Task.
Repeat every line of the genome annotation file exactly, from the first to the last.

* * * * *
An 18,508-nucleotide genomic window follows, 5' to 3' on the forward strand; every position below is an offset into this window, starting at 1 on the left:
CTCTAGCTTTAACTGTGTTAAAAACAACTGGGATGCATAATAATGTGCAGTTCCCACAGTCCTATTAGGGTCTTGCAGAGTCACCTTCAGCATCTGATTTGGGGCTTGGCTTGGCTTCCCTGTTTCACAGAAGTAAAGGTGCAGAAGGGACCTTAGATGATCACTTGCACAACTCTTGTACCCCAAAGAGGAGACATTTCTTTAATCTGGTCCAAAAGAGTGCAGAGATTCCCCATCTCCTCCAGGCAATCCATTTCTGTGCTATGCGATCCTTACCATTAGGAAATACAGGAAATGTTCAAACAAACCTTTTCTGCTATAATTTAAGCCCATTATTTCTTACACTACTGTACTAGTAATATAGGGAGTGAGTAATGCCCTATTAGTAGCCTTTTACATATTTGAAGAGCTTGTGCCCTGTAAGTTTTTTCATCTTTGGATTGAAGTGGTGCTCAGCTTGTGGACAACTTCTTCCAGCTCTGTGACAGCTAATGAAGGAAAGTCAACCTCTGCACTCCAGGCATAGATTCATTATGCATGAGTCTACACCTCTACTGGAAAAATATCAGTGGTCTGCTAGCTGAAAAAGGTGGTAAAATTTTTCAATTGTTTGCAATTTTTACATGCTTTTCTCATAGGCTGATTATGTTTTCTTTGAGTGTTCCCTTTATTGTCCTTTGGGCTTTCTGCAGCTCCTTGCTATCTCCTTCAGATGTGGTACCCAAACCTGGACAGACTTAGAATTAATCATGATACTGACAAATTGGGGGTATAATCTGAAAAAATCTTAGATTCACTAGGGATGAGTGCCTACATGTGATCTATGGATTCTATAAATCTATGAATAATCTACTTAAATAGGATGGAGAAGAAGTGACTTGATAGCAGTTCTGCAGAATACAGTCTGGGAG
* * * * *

An 18,508-nucleotide genomic window follows, 5' to 3' on the forward strand; every position below is an offset into this window, starting at 1 on the left:
CTCTAGCTTTAACTGTGTTAAAAACAACTGGGATGCATAATAATGTGCAGTTCCCACAGTCCTATTAGGGTCTTGCAGAGTCACCTTCAGCATCTGATTTGGGGCTTGGCTTGGCTTCCCTGTTTCACAGAAGTAAAGGTGCAGAAGGGACCTTAGATGATCACTTGCACAACTCTTGTACCCCAAAGAGGAGACATTTCTTTAATCTGGTCCAAAAGAGTGCAGAGATTCCCCATCTCCTCCAGGCAATCCATTTCTGTGCTATGCGATCCTTACCATTAGGAAATACAGGAAATGTTCAAACAAACCTTTTCTGCTATAATTTAAGCCCATTATTTCTTACACTACTGTACTAGTAATATAGGGAGTGAGTAATGCCCTATTAGTAGCCTTTTACATATTTGAAGAGCTTGTGCCCTGTAAGTTTTTTCATCTTTGGATTGAAGTGGTGCTCAGCTTGTGGACAACTTCTTCCAGCTCTGTGACAGCTAATGAAGGAAAGTCAACCTCTGCACTCCAGGCATAGATTCATTATGCATGAGTCTACACCTCTACTGGAAAAATATCAGTGGTCTGCTAGCTGAAAAAGGTGGTAAAATTTTTCAATTGTTTGCAATTTTTACATGCTTTTCTCATAGGCTGATTATGTTTTCTTTGAGTGTTCCCTTTATTGTCCTTTGGGCTTTCTGCAGCTCCTTGCTATCTCCTTCAGATGTGGTACCCAAACCTGGACAGACTTAGAATTAATCATGATACTGACAAATTGGGGGTATAATCTGAAAAAATCTTAGATTCACTAGGGATGAGTGCCTACATGTGATCTATGGATTCTATAAATCTATGAATAATCTACTTAAATAGGATGGAGAAGAAGTGACTTGATAGCAGTTCTGCAGAATACAGTCTGGGAG